• Jon Stewart uses a slightly more serious version of the trope in a lot of his standup. He mocks the tendency of politicians to pander to the Lowest Common Denominator by saying they're "Just like you. I'm a common man!"
    "Really? You watch eight hours of television a day? You thought the Macarena was fun?"
  • An episode of Teen Angel had the titular character going back in time to try to prevent his death. When his past self demands proof he's from the future, he says "I know this may be a little hard to believe...but the Macarena is just a phase.", followed by his past self bemoaning his huge investment in "Planet Macarena" stock (which he later plans to sell and invest in Tony Danza t-shirts instead).
  • An episode of Murphy Brown had Murphy and Kay realizing they had met before during the Bicentennial at a Starland Vocal Band concert (which consists solely of them replaying their One-Hit Wonder "Afternoon Delight" over and over), of whom Kay was the manager. Murphy purchases a Pet Rock to "bash [her] blind date's head in", talks to Kay about how miserable both are, and Kay "accidentally" gives Murphy the key to backstage for her to sabotage the event.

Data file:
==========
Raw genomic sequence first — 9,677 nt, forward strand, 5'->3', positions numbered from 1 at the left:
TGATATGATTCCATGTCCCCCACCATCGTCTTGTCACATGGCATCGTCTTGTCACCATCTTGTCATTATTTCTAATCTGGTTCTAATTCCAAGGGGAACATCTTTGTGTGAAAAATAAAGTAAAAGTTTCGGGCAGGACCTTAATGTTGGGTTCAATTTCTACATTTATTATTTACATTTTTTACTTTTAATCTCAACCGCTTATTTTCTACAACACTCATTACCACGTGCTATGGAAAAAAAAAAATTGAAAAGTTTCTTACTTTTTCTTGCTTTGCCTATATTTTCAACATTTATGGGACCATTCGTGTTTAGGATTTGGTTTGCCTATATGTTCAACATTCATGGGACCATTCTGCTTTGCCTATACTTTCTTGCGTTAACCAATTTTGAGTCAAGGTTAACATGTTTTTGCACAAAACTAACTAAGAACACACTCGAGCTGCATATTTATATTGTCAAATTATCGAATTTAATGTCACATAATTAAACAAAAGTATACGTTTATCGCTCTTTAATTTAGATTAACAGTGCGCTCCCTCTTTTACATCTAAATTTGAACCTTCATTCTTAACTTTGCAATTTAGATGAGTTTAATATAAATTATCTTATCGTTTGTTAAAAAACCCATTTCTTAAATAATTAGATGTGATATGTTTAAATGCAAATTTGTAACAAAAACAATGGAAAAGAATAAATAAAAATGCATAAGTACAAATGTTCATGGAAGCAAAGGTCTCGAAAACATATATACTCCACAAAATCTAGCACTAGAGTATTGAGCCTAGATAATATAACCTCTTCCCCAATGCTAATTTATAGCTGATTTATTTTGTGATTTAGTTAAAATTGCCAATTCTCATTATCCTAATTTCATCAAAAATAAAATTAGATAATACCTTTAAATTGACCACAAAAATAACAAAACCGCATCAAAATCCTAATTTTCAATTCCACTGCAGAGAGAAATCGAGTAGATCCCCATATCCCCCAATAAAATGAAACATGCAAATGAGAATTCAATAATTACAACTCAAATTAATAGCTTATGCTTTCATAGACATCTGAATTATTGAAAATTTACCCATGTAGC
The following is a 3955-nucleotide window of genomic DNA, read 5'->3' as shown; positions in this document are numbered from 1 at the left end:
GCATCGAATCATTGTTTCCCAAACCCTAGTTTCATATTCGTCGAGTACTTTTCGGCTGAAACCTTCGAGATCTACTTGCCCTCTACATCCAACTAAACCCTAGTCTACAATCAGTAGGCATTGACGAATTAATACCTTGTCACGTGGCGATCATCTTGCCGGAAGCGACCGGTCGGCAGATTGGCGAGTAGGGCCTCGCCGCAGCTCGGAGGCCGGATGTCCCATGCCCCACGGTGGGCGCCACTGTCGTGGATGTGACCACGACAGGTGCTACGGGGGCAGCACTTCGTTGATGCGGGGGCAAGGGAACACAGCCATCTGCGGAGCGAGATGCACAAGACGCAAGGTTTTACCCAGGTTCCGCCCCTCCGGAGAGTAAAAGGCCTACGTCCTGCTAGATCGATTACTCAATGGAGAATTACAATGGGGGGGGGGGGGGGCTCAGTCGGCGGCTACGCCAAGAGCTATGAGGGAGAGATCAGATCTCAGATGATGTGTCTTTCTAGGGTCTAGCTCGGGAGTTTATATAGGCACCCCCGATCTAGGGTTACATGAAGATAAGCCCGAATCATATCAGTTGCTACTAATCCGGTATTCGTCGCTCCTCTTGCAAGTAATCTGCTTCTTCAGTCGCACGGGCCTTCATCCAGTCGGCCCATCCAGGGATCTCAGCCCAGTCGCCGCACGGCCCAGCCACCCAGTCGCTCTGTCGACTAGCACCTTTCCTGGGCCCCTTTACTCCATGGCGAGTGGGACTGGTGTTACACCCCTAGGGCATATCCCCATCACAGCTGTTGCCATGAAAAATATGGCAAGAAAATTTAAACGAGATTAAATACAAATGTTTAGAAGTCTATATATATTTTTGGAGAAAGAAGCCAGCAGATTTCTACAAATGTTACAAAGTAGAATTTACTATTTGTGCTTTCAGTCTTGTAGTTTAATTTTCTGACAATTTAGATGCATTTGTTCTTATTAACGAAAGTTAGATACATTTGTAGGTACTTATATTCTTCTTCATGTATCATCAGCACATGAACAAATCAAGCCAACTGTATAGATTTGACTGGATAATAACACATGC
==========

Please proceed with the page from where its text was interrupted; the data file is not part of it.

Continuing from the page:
• In an SCTV sketch, Woody Allen was trying to do a film project with Bob Hope, but found his outlook too old-fashioned - Hope was just as put out by Allen's morose personality and tells him "Your mood ring is turning black." Allen replies "My mood ring, what is this, 1968?"

    Magazines 
  • The MAD parody of Pokémon introduced Hokéycon as the latest "flavor of the week" fad destined to rot in closets everywhere. One later panel had a fanboy who boasts that Hokéycon is "a phenomenon whose popularity will never, ever fade" being approached by another desperate to trade him any number of Beanie Babies, Smurfs, Power Rangers or Teenage Mutant Ninja Turtles in exchange for a single Hokéycon card. (Hilarious in Hindsight, as all of these are still being made in some form, even though they're not as wildly popular as they once were—as is Pokémon itself, which is still one of the top selling video game series overall. For the record )